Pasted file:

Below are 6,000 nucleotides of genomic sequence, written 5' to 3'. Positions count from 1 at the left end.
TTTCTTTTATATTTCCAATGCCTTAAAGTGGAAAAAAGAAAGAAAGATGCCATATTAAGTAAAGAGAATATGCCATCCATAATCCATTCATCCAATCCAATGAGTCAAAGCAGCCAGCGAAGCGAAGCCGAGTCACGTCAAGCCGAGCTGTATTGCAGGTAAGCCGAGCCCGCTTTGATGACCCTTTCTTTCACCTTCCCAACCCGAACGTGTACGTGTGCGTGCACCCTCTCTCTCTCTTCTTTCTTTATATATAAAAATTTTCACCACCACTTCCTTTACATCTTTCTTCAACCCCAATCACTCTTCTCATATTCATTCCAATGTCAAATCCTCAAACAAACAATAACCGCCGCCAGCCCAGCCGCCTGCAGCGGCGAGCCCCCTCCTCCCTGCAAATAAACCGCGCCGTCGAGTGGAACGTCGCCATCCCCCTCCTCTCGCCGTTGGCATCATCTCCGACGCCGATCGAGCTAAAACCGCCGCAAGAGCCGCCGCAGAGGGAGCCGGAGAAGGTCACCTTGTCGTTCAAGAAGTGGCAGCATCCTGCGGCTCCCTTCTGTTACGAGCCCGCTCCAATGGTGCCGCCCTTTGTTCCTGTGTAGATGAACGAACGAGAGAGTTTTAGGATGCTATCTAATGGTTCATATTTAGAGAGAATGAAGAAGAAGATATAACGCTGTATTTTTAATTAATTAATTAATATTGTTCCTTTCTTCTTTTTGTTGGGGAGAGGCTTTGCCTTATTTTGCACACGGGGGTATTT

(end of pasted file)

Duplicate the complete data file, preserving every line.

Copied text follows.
Below are 6,000 nucleotides of genomic sequence, written 5' to 3'. Positions count from 1 at the left end.
TTTCTTTTATATTTCCAATGCCTTAAAGTGGAAAAAAGAAAGAAAGATGCCATATTAAGTAAAGAGAATATGCCATCCATAATCCATTCATCCAATCCAATGAGTCAAAGCAGCCAGCGAAGCGAAGCCGAGTCACGTCAAGCCGAGCTGTATTGCAGGTAAGCCGAGCCCGCTTTGATGACCCTTTCTTTCACCTTCCCAACCCGAACGTGTACGTGTGCGTGCACCCTCTCTCTCTCTTCTTTCTTTATATATAAAAATTTTCACCACCACTTCCTTTACATCTTTCTTCAACCCCAATCACTCTTCTCATATTCATTCCAATGTCAAATCCTCAAACAAACAATAACCGCCGCCAGCCCAGCCGCCTGCAGCGGCGAGCCCCCTCCTCCCTGCAAATAAACCGCGCCGTCGAGTGGAACGTCGCCATCCCCCTCCTCTCGCCGTTGGCATCATCTCCGACGCCGATCGAGCTAAAACCGCCGCAAGAGCCGCCGCAGAGGGAGCCGGAGAAGGTCACCTTGTCGTTCAAGAAGTGGCAGCATCCTGCGGCTCCCTTCTGTTACGAGCCCGCTCCAATGGTGCCGCCCTTTGTTCCTGTGTAGATGAACGAACGAGAGAGTTTTAGGATGCTATCTAATGGTTCATATTTAGAGAGAATGAAGAAGAAGATATAACGCTGTATTTTTAATTAATTAATTAATATTGTTCCTTTCTTCTTTTTGTTGGGGAGAGGCTTTGCCTTATTTTGCACACGGGGGTATTT